The second essential element follows in 6:3-4. The great need for ministry is integrity along with credibility – “We put no obstacle in anyone’s way, so that no fault may be found with our ministry, but as servants of God we commend ourselves in every way...” (6:3-4). Ministry is an Ambassador’s call (5:20). The goal is to serve those he represents. The ESV translates the word “obstacle,” while the NIV translates it “stumbling block,” but in either case, the need is not to discredit the Gospel. Those two essential elements – to be a servant of Jesus Christ for the sake of the Gospel, and to do the work of the ministry as an example so as to not discredit the message by the lifestyle – those define the big picture of a ministry call.

Now Paul paints with darker hues to describe what it has meant for him to do this work God called him to. I need not add to what he describes, it speaks for itself – “... as servants of God we commend ourselves in every way: in great endurance; in troubles, hardships and distresses; in beatings, imprisonments and riots; in hard work, sleepless nights and hunger; in purity, understanding, patience, and kindness; in the Holy Spirit and in sincere love; in truthful speech and in the power of God; with weapons of righteousness in the right hand and in the left; through glory and dishonor, bad report and good report; genuine, yet regarded as impostors; known, yet regarded as unknown; dying, and yet we live on; beaten, and yet not killed; sorrowful, yet always rejoicing; poor, yet making many rich; having nothing, and yet possessing everything” (6:4-10).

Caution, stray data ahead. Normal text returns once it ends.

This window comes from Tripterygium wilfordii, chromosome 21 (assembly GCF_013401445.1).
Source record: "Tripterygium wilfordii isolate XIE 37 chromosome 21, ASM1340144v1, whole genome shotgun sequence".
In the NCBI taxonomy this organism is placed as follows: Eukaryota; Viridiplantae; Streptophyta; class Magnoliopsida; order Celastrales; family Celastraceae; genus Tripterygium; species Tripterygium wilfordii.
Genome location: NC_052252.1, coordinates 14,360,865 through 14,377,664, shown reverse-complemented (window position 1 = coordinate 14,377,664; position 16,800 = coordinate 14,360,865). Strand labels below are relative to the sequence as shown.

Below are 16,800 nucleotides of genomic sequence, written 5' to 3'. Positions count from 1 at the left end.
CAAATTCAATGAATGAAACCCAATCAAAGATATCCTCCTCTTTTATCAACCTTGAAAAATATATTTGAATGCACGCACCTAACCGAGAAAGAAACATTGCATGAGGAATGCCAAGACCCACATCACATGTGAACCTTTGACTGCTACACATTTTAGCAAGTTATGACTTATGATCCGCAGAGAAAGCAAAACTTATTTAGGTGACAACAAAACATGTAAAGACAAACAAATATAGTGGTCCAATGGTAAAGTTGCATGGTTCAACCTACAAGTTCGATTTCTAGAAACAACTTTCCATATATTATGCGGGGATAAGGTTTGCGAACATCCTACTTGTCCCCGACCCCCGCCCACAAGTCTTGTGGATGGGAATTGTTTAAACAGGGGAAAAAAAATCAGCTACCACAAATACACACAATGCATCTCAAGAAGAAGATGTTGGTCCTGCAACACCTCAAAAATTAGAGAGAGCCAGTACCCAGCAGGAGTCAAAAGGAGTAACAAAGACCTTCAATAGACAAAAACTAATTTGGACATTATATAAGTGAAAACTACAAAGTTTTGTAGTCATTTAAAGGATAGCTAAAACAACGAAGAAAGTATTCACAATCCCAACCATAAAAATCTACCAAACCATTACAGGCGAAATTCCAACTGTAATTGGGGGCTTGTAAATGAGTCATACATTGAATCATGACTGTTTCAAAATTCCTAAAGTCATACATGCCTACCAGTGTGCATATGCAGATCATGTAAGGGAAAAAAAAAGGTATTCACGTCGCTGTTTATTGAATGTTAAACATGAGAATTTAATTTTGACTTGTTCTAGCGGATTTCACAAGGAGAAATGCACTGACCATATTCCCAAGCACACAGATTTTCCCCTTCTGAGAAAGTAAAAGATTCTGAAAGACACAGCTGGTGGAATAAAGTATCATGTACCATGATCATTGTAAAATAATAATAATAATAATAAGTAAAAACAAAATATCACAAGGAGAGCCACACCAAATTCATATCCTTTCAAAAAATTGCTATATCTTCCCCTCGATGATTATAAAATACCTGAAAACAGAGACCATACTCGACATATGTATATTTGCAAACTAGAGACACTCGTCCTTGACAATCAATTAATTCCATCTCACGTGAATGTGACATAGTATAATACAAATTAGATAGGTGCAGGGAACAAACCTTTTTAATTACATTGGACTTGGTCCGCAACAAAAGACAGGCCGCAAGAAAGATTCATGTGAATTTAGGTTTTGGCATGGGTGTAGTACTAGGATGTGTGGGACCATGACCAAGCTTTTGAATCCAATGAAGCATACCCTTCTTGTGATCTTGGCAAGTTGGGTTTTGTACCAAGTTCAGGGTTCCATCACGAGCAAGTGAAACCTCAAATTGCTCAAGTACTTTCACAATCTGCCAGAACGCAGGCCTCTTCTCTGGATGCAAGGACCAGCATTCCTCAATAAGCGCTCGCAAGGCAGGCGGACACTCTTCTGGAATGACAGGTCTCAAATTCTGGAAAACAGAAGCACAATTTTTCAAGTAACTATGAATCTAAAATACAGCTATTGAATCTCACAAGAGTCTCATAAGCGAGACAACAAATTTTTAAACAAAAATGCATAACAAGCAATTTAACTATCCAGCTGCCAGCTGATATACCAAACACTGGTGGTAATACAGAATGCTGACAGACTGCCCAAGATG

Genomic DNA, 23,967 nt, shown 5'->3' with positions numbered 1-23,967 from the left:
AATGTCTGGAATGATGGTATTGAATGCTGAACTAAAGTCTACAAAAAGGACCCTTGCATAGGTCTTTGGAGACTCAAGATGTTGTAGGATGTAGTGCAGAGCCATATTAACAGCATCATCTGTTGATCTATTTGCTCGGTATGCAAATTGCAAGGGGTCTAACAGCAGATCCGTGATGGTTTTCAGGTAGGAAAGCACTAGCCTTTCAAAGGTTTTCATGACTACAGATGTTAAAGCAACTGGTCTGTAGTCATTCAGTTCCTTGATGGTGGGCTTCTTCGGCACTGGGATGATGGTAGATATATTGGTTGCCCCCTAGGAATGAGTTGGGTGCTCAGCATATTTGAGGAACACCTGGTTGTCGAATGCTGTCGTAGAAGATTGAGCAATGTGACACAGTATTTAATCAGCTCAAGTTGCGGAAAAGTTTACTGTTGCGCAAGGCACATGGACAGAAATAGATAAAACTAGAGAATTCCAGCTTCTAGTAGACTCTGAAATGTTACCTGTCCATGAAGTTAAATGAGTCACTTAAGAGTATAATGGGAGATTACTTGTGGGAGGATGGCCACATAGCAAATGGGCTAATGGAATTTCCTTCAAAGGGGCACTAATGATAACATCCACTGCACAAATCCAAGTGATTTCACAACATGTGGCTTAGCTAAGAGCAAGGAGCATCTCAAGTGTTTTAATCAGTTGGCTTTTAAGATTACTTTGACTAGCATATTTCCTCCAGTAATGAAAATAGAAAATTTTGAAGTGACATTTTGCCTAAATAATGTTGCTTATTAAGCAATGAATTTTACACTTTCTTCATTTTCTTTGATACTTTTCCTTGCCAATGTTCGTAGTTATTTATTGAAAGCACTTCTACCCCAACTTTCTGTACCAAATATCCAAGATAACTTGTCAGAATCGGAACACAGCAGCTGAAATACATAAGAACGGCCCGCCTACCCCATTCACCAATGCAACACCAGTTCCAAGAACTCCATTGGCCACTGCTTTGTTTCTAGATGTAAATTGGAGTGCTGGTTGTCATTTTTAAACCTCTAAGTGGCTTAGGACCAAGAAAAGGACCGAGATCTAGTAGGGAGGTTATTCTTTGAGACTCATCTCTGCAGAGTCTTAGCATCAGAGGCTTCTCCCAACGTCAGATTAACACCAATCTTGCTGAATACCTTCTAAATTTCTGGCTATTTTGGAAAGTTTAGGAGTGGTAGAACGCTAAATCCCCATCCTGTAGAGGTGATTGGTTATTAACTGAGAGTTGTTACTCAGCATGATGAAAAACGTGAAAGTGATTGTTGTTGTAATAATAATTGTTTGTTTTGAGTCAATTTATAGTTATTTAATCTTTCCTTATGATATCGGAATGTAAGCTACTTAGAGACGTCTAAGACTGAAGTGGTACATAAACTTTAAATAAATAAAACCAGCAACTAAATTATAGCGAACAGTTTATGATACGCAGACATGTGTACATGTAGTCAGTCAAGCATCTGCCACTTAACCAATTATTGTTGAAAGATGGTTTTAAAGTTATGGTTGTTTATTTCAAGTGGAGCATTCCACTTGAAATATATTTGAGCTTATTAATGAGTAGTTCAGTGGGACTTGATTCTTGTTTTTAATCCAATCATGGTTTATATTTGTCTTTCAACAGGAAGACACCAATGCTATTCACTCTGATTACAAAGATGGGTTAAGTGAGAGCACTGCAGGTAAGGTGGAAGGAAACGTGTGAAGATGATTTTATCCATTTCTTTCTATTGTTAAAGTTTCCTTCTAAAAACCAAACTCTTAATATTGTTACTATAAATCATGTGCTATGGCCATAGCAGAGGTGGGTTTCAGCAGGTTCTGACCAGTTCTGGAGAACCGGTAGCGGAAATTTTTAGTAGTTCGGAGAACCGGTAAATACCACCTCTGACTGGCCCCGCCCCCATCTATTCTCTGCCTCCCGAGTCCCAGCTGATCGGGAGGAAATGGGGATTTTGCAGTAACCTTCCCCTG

The list is exhausting: inner pressures, outward hardships and all done with one thing in mind – “in purity, understanding, patience and kindness; in the Holy Spirit and in sincere love; in truthful speech and in the power of God.” Lose sight of those things, and one will not last. One can get lost in the internal struggles and outward pressures. The stress is enormous at times. I can understand Paul’s appeal to the church in Corinth – “We have spoken freely to you, Corinthians, and opened wide our hearts to you. We are not withholding our affection from you, but you are withholding yours from us. As a fair exchange—I speak as to my children—open wide your hearts also” (6:11-13). Paul is still dealing with some who do not appreciate his directness in dealing with church problems.

From 2:14 – 6:10, Paul’s been dealing with the issues of how the ministry is to be shaped by a theology of the New Covenant in Jesus Christ. Now, at 6:11, he returns to the subject he began with – restoration and reconciliation within the church. When Paul says, “we opened wide our hearts to you,” he wants them to know the only motivation for his words was to be obedient to Christ and to minister to them as a servant. The church had been cold towards him – “you are withholding your (affections) from us.” Why were they withholding their love for him? Because they were divided in their heart between Paul and the false teachers.